Again, and again, I tell myself: this should be the simplest of lesson in biblical hermeneutics. The Bible is a challenging book, encompassing different strands of thought and many kinds of stories. But the climax of its thought and stories is—Jesus, the “exact imprint” of divine being. Either this does not sink in, however, or conventional Adventist thinking simply doesn’t believe it, doesn’t believe that Jesus Christ, the Living Word of God, is the final criterion of Christian life and conviction. How can this be? How can it go on?
I myself wrote one of the papers presented in November. Shortly afterwards it hit me that I would personally speak to the need for more conversation about these matters. There is scholarly backing for a view similar to the one the General Conference president disseminates in his many articles and sermons. There is an official pronouncement, in the church’s Statement of Fundamental Beliefs, on the authority of the Bible. And in too much of what is said, reference to Christ is either inadequate or, as in the official statement of belief, missing altogether. So, I hereby announce that I am going to encourage representative people, along a wide range of opinion, into tangible, or public, conversation, either in print or in person, about these differences of hermeneutical outlook. I imagine something small, but I also imagine something real: something truly honest and forthright and something fully and appropriately responsive to the wisdom Jesus set down in Matthew, Chapter 18. I will move forward in hope, and, in time, I will report on what happens.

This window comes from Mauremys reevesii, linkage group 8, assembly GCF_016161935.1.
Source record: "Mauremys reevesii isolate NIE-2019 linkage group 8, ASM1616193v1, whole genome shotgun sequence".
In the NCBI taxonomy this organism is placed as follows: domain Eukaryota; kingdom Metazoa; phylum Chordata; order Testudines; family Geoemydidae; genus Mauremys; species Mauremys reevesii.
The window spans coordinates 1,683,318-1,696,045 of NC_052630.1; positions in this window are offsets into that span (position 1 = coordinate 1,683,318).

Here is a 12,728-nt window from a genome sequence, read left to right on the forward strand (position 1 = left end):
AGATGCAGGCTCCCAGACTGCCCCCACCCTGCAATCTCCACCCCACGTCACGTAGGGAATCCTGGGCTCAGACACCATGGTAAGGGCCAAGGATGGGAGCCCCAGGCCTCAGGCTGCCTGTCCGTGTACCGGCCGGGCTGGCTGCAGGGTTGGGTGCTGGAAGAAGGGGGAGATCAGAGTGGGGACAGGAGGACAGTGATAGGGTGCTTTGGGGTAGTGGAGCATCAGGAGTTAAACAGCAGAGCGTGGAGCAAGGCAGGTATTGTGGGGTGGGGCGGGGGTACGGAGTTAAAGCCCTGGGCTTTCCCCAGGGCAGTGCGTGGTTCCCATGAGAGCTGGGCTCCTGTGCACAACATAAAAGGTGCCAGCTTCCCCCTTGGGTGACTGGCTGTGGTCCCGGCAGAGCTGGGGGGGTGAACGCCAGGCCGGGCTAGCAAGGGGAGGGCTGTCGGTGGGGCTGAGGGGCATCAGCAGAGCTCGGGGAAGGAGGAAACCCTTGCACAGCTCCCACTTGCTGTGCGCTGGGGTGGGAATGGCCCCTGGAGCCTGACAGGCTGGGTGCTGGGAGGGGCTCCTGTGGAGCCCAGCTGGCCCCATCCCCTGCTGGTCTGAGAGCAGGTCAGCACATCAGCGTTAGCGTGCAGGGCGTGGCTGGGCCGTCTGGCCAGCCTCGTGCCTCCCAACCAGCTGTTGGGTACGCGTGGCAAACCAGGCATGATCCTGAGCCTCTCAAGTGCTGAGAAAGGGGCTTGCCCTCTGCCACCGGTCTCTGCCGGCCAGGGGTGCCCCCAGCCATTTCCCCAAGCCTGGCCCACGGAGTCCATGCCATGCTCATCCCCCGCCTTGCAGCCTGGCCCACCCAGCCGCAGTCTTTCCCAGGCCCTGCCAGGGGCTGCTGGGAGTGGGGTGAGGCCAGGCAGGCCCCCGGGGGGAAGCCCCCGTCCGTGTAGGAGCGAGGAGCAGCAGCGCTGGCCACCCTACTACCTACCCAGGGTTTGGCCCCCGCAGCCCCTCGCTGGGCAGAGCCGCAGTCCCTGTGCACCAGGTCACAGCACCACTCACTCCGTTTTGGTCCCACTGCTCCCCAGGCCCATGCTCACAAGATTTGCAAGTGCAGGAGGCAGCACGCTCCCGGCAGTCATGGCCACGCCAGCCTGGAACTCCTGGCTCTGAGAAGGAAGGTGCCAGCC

At my age and in my station, I am fully aware that the effort may be feckless or quixotic. But why should that matter? We are not called to success, but to witness. Surely we can agree, all of us, on that.
Charles Scriven is Board Chair of Adventist Forum, the organization that publishes Spectrum.
Photo by Aaron Burden on Unsplash
Why Hermeneutics is Our Biggest Problem — a Spectrum interview with David Ripley, Ministerial Secretary for the Northern Asia-Pacific Division
Forgotten Homework: The 2020 Study in Hermeneutics — by Spectrum columnist Matthew Quartey